FUFA boss Moses Magogo is in turmoil again after he has been cited in another deal that is reportedly against FIFA Code of Ethics.
Magogo, in 2019, was punished by FIFA for reselling tickets relating to the 2014 World Cup.
There have been questions arising on who owns Satellite tv, a company that broadcasted 2019/20 Big League Playoffs, 2020/21 FUFA Women Super and Elite Leagues and the 2020/21 Uganda Cup.
Onlookers have stated that the Satellite tv is a rebrand of Magogo’s well known Pearl Sporto, allegations that the FUFA boss has since refuted.
While appearing on NTV Pressbox on Monday night, Magogo said:
“I own pearl sporto and its not the one which is doing the job. What is important to understand is that we are talking about a job which does not have so many people who can do in this country. As a matter of fact, there are not so many people who can produce football, there are not many production houses of live football in this country. There are might be one or two.
“This particular company has been doing production for FUFA since when Dr Mulindwa was still the president. Its not pearl sporto doing the games, it has no business with FUFA.
“The people who are doing this production have been doing this production way back when I was not even president. The companies are different, Pearl Sporto is my company, its not doing any business with FUFA. The company doing business I do not have any control to it and two, we are fortunate that there are Ugandans who have invested in these production, its used to come from outside countries, all the equipment used to come from South africa or Kenya.”
The Uganda Cup and Women Leagues were broadcast live on UBC, with Satelite tv doing the production.
Per FIFA code of ethics, if Magogo is guilty, he may face a ban of less than two years and a fine of $10,000.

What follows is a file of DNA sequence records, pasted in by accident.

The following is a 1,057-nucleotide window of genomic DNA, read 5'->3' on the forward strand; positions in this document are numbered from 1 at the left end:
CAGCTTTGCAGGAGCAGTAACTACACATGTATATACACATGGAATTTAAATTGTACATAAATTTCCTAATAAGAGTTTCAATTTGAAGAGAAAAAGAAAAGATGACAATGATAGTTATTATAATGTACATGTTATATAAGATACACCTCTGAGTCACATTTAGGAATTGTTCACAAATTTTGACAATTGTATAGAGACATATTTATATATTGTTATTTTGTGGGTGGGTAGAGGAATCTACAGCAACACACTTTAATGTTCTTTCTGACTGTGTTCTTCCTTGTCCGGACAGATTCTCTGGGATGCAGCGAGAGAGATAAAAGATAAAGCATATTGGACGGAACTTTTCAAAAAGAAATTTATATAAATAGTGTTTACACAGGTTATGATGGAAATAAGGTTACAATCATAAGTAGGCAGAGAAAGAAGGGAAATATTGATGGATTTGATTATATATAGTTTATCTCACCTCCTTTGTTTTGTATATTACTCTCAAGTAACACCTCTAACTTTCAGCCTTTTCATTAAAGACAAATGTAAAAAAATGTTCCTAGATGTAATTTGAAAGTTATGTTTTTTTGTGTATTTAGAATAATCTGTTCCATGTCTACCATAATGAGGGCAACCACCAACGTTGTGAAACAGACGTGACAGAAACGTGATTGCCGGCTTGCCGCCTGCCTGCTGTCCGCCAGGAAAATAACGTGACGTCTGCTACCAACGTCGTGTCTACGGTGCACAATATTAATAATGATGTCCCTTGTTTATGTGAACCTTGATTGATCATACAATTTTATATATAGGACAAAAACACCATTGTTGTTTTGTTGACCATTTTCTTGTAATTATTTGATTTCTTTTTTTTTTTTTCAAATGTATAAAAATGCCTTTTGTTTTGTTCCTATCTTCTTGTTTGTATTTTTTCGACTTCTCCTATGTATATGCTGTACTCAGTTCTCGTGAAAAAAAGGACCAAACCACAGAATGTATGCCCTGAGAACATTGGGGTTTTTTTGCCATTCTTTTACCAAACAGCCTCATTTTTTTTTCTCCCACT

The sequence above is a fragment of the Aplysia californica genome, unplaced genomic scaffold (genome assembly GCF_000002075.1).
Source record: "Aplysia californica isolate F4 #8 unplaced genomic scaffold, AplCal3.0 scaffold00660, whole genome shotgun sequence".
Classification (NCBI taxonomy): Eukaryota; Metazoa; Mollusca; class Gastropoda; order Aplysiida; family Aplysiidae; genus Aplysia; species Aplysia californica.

Magogo Opens Up On StarTimes Deal
In 2018, FUFA signed a 10-year broadcast and sponsorship agreement with pan-African pay-television operator StarTimes.
StarTimes then took over from Azam TV whose deal with the league was worth $1.9M for three and a half years.
The StarTimes, worth sh26bn, has failed to live as advertised as many club officials can confess. Many believe that Magogo and all those involved would have negotiated a better deal.
“When we signed that deal, there was a deal on table and no other option, lets start from that situation; that you have one option or nothing. So you do no have so many options on your side and the reason is that we have a piece of work to do as football,” says Magogo.
“Sponsorship does not operate like how much money you need, its how much value you bring on table to the sponsor. Until we have built value to the sponsor, then we can demand more money than we need.
“When you talk to any sponsor, he will ask you ‘how much value are you going to add to my business?’, now, how many people are buying decoders simply because there is league match? Until we teach our fans that they consumer in relation to our sponsor. That is our task and it will not come overnight.
“The value of league will depend on the consumption of the consumers and that is when we can ask for more money.
“Indeed its not a lot of money but again we did not have so many options to choose from. Azam said that they were not renewing saying that they had not got the kind of value they were expecting to be getting.
“Then, it was 10 years or nothing. And most of the TV deals are in 5s and 10s of years. Right now we are getting 680,000 dollars, is the sponsor really getting that back? Because of specifically the league? Are we asking that question as well?”